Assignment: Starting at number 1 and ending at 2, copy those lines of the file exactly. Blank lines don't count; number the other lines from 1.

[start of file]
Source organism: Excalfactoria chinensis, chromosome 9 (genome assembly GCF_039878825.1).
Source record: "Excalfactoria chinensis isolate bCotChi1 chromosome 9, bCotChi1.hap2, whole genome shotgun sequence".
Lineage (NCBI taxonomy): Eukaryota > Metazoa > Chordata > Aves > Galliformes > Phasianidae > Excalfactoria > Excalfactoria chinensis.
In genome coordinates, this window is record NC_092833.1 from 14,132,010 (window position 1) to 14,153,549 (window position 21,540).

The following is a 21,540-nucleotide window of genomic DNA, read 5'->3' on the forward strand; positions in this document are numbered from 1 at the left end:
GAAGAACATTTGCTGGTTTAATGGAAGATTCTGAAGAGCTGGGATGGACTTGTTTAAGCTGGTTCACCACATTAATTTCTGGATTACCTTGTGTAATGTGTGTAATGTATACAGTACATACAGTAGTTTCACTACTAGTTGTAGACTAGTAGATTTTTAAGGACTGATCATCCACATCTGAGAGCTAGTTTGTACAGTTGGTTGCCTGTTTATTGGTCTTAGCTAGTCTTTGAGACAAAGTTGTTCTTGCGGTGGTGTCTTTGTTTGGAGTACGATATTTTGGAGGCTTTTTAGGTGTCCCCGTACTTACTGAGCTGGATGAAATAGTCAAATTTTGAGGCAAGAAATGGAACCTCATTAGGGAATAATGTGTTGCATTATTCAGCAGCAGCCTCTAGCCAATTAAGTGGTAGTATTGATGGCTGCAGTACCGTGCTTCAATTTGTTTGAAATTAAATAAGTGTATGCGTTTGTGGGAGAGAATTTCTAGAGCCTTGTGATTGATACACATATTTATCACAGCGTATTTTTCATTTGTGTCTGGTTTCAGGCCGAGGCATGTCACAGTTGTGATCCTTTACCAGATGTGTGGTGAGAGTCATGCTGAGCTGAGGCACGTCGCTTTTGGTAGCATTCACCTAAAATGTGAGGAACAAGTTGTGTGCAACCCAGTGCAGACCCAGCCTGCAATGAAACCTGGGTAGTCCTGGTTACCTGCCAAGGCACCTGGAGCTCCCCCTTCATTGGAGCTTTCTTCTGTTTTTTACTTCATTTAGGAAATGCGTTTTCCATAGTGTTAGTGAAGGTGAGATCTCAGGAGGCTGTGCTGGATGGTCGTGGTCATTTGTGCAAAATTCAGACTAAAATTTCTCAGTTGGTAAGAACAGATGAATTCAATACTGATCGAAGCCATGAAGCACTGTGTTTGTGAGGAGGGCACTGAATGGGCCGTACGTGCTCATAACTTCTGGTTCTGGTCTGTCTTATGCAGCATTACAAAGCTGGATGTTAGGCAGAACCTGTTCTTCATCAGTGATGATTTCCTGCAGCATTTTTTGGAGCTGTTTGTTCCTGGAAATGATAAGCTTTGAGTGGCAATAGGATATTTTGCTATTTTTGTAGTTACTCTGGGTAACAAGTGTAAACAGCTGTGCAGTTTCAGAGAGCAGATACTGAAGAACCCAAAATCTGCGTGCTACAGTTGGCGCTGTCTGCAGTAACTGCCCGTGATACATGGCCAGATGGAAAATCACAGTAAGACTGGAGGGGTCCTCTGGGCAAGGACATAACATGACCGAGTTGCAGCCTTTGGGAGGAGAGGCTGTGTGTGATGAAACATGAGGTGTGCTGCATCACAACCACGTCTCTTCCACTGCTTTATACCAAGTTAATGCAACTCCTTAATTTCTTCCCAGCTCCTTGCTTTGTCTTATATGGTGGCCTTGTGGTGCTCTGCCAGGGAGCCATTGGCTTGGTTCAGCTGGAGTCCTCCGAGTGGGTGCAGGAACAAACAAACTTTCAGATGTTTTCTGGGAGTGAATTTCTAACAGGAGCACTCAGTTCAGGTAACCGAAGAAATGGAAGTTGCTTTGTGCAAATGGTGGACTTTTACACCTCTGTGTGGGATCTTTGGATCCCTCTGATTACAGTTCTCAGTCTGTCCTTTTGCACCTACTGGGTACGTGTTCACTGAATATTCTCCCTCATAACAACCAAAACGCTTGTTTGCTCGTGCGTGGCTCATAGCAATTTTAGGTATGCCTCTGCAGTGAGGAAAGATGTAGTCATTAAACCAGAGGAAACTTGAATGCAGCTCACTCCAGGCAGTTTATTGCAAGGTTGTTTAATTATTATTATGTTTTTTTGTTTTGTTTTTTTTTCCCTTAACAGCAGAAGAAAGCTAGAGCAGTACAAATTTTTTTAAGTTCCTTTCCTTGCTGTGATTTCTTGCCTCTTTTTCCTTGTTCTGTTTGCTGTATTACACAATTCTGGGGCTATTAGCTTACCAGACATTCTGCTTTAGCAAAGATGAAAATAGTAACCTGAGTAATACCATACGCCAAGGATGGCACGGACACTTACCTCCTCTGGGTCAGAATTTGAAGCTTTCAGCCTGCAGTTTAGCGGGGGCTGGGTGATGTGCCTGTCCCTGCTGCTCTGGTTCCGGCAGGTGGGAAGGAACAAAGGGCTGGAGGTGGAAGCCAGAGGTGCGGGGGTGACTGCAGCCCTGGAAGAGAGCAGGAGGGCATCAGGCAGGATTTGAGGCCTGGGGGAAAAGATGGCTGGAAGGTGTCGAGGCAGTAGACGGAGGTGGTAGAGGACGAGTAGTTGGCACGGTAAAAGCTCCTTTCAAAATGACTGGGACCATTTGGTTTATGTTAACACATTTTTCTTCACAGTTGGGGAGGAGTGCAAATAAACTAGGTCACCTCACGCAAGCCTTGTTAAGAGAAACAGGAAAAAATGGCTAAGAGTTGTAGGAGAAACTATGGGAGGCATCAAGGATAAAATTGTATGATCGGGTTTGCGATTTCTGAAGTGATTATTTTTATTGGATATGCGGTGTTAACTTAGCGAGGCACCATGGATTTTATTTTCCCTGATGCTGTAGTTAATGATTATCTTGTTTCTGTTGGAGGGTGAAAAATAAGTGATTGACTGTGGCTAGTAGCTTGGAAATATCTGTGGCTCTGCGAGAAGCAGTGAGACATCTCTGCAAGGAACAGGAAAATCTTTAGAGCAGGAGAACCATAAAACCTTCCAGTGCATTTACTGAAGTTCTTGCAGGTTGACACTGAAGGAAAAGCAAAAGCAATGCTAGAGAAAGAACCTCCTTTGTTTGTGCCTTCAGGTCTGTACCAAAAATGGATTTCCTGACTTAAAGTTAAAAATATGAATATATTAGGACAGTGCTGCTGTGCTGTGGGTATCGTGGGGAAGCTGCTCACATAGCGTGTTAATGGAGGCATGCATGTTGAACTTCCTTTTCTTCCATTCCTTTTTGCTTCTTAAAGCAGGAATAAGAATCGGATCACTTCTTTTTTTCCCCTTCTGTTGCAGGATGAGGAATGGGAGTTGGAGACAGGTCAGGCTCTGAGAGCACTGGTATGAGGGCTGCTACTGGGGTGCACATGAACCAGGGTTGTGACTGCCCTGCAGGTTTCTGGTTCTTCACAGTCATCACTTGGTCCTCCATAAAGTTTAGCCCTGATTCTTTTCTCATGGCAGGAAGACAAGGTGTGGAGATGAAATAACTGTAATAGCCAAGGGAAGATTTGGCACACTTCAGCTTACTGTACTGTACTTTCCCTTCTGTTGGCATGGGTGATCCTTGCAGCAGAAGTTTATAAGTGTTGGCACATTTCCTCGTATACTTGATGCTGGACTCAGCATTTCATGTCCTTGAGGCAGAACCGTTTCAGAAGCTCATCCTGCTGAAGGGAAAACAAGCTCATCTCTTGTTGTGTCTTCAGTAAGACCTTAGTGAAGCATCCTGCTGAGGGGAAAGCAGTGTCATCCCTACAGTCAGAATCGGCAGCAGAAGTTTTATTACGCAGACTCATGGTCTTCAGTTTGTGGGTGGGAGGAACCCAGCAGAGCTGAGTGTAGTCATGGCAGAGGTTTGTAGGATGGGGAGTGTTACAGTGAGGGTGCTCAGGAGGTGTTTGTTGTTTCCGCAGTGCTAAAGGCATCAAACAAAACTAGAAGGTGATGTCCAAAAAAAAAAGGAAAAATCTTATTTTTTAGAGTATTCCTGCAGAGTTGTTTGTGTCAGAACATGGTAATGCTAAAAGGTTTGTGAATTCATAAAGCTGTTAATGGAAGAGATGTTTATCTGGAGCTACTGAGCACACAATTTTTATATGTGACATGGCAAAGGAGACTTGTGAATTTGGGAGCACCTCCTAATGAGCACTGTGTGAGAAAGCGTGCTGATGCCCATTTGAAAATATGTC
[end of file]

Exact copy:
Source organism: Excalfactoria chinensis, chromosome 9 (genome assembly GCF_039878825.1).
Source record: "Excalfactoria chinensis isolate bCotChi1 chromosome 9, bCotChi1.hap2, whole genome shotgun sequence".